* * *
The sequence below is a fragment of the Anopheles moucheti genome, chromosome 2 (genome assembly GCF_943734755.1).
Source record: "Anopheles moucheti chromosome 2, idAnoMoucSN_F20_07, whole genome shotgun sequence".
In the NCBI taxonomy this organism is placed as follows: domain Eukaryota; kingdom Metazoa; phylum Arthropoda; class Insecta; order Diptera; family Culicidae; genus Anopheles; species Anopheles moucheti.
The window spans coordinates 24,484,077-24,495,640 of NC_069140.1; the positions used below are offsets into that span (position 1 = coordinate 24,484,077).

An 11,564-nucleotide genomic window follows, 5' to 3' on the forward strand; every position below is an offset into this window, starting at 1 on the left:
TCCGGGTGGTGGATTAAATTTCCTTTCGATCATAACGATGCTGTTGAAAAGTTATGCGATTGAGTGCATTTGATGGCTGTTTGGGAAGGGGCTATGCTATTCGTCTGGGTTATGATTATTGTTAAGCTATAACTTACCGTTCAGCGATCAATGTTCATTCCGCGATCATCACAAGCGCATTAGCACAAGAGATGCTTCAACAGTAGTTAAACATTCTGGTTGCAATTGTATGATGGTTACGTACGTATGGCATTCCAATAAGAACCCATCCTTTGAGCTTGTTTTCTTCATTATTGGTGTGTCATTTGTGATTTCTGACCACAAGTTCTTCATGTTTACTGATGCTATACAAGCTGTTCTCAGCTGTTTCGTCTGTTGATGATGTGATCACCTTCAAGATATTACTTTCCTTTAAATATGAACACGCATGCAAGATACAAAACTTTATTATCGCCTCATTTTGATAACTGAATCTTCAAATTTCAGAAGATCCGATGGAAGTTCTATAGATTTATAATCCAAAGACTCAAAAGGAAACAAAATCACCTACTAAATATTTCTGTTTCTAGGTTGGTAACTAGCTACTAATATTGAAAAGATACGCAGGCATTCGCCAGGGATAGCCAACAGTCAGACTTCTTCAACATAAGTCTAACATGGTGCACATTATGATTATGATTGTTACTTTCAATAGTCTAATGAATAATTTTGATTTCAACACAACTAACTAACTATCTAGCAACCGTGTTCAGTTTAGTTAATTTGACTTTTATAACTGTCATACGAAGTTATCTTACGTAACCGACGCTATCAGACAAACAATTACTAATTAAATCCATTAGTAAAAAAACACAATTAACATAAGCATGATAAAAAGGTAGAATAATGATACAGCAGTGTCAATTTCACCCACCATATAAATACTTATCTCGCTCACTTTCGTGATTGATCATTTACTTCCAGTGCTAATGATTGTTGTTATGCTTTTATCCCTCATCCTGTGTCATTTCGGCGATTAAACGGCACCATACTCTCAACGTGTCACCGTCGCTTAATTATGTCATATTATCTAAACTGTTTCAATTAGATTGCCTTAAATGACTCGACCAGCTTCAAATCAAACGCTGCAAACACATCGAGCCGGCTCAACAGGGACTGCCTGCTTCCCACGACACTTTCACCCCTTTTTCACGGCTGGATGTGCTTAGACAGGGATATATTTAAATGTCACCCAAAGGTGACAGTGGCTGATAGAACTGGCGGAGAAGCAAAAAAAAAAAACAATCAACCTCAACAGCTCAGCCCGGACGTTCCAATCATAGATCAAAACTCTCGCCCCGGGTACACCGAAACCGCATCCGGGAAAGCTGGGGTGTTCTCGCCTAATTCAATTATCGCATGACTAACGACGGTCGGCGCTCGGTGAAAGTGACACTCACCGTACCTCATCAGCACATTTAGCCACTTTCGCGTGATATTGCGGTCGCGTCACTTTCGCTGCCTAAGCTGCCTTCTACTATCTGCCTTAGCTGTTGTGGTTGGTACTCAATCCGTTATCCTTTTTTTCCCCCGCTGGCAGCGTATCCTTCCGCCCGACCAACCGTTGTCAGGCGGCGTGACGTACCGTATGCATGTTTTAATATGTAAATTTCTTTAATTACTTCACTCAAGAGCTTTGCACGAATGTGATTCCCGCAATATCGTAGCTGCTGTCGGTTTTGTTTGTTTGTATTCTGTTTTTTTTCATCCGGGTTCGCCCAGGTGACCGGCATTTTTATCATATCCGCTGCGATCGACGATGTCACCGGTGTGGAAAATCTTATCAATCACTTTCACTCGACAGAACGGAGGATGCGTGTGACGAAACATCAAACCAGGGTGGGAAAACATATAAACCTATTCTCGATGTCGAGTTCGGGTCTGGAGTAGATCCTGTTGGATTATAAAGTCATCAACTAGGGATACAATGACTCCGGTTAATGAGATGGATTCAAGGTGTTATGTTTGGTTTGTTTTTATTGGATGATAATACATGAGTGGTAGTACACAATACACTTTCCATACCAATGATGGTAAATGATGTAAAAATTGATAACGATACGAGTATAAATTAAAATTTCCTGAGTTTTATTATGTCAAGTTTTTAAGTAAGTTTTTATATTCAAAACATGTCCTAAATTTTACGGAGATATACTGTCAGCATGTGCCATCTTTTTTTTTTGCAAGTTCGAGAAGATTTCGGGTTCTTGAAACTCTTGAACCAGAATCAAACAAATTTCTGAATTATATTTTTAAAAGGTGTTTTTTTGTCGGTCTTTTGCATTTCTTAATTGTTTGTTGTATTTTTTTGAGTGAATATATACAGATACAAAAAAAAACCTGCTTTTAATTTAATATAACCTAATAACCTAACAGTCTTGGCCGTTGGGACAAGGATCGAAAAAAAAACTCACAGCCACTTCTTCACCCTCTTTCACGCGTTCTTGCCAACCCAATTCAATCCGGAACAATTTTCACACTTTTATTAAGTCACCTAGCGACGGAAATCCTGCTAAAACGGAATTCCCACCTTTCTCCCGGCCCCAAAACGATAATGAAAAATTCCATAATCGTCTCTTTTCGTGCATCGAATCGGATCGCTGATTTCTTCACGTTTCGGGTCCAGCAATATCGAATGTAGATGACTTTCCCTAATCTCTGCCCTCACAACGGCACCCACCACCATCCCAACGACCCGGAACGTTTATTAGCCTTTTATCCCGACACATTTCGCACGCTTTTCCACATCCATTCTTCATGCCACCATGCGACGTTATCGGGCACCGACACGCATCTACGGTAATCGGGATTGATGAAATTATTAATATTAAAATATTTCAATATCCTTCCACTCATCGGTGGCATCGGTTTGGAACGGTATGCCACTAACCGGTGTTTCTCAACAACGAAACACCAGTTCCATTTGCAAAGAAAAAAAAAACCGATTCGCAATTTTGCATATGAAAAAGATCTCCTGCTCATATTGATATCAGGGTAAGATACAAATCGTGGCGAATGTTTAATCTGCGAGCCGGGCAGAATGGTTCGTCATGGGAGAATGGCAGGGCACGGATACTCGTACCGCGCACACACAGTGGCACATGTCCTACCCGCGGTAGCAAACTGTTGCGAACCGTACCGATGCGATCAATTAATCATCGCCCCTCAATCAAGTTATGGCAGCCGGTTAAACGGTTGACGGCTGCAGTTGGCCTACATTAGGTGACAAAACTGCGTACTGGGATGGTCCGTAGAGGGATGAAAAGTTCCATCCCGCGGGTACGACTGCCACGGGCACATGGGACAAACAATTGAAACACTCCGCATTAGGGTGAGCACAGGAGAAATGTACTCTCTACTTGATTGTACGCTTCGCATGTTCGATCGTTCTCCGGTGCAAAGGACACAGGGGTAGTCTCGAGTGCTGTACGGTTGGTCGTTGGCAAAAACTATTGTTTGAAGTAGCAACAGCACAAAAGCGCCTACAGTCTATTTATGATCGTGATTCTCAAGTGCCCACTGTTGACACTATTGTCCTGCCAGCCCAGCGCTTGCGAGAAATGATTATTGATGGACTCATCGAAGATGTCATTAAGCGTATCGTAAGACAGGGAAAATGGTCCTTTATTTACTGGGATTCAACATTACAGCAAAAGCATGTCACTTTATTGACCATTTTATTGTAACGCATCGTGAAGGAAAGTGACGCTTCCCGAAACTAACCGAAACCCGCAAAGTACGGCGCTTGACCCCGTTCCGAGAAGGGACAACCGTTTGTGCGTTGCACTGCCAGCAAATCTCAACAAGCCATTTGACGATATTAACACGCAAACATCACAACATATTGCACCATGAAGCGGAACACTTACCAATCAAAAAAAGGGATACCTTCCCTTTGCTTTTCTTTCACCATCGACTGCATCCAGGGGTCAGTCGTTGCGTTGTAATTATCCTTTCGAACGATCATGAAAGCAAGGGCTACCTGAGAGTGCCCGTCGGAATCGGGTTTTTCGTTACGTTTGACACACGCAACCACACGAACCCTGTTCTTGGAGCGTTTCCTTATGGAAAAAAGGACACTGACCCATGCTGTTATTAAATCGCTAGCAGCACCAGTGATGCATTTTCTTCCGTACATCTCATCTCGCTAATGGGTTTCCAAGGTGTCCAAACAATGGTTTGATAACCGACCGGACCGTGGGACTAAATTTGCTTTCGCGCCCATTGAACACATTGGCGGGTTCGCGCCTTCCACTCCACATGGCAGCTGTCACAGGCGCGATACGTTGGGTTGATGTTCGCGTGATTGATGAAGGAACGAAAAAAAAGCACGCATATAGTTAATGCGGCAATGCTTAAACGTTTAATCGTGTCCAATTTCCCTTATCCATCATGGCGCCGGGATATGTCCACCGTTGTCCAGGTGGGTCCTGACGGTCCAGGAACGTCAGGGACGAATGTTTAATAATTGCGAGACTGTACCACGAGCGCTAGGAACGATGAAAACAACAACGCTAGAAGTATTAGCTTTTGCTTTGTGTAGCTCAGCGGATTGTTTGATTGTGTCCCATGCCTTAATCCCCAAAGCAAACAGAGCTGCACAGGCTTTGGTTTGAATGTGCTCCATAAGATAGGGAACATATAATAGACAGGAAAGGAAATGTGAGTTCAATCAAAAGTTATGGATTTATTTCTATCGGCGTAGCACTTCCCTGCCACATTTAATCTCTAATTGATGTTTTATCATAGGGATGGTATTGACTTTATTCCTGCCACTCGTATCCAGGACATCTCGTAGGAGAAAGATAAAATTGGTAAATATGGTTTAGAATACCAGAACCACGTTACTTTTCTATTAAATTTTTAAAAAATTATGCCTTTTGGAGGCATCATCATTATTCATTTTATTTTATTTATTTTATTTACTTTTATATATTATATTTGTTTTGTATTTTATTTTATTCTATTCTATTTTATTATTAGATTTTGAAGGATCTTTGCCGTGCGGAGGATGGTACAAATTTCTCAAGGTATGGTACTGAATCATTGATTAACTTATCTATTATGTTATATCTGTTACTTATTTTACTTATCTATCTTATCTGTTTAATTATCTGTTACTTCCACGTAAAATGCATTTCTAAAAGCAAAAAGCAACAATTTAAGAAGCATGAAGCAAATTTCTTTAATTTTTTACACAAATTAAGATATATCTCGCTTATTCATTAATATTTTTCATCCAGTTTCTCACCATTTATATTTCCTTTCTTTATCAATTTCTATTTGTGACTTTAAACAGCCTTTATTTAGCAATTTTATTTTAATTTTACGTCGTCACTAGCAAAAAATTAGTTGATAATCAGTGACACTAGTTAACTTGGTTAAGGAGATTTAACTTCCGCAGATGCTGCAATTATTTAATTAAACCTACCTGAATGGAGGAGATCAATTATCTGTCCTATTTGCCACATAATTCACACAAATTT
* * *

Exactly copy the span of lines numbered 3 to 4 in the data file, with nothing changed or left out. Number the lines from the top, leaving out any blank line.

In the NCBI taxonomy this organism is placed as follows: domain Eukaryota; kingdom Metazoa; phylum Arthropoda; class Insecta; order Diptera; family Culicidae; genus Anopheles; species Anopheles moucheti.
The window spans coordinates 24,484,077-24,495,640 of NC_069140.1; the positions used below are offsets into that span (position 1 = coordinate 24,484,077).